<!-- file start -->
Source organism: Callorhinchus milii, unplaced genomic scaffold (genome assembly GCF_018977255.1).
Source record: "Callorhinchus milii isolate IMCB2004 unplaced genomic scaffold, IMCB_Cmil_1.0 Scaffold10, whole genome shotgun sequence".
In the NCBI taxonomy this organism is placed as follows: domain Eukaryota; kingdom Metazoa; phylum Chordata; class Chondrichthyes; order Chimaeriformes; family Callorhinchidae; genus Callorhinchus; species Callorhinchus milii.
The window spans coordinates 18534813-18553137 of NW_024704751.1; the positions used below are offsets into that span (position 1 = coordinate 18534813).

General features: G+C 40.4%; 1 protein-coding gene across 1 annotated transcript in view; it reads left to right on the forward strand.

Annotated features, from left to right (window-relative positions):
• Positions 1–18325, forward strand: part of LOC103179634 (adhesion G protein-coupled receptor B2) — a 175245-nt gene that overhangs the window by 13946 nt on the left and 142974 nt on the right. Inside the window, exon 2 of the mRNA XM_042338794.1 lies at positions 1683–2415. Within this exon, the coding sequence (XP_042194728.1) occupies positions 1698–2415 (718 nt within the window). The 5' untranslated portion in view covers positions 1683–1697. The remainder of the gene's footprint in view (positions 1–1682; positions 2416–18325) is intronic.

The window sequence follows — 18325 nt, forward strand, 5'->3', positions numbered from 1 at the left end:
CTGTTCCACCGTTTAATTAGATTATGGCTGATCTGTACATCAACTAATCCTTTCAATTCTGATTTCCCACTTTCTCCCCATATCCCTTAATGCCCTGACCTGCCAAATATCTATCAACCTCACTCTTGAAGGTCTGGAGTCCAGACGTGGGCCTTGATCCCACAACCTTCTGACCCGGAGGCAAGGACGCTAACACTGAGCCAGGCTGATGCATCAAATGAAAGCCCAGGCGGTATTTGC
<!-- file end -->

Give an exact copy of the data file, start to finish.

Source organism: Callorhinchus milii, unplaced genomic scaffold (genome assembly GCF_018977255.1).
Source record: "Callorhinchus milii isolate IMCB2004 unplaced genomic scaffold, IMCB_Cmil_1.0 Scaffold10, whole genome shotgun sequence".
In the NCBI taxonomy this organism is placed as follows: domain Eukaryota; kingdom Metazoa; phylum Chordata; class Chondrichthyes; order Chimaeriformes; family Callorhinchidae; genus Callorhinchus; species Callorhinchus milii.
The window spans coordinates 18534813-18553137 of NW_024704751.1; the positions used below are offsets into that span (position 1 = coordinate 18534813).

General features: G+C 40.4%; 1 protein-coding gene across 1 annotated transcript in view; it reads left to right on the forward strand.

Annotated features, from left to right (window-relative positions):
• Positions 1–18325, forward strand: part of LOC103179634 (adhesion G protein-coupled receptor B2) — a 175245-nt gene that overhangs the window by 13946 nt on the left and 142974 nt on the right. Inside the window, exon 2 of the mRNA XM_042338794.1 lies at positions 1683–2415. Within this exon, the coding sequence (XP_042194728.1) occupies positions 1698–2415 (718 nt within the window). The 5' untranslated portion in view covers positions 1683–1697. The remainder of the gene's footprint in view (positions 1–1682; positions 2416–18325) is intronic.

The window sequence follows — 18325 nt, forward strand, 5'->3', positions numbered from 1 at the left end:
CTGTTCCACCGTTTAATTAGATTATGGCTGATCTGTACATCAACTAATCCTTTCAATTCTGATTTCCCACTTTCTCCCCATATCCCTTAATGCCCTGACCTGCCAAATATCTATCAACCTCACTCTTGAAGGTCTGGAGTCCAGACGTGGGCCTTGATCCCACAACCTTCTGACCCGGAGGCAAGGACGCTAACACTGAGCCAGGCTGATGCATCAAATGAAAGCCCAGGCGGTATTTGC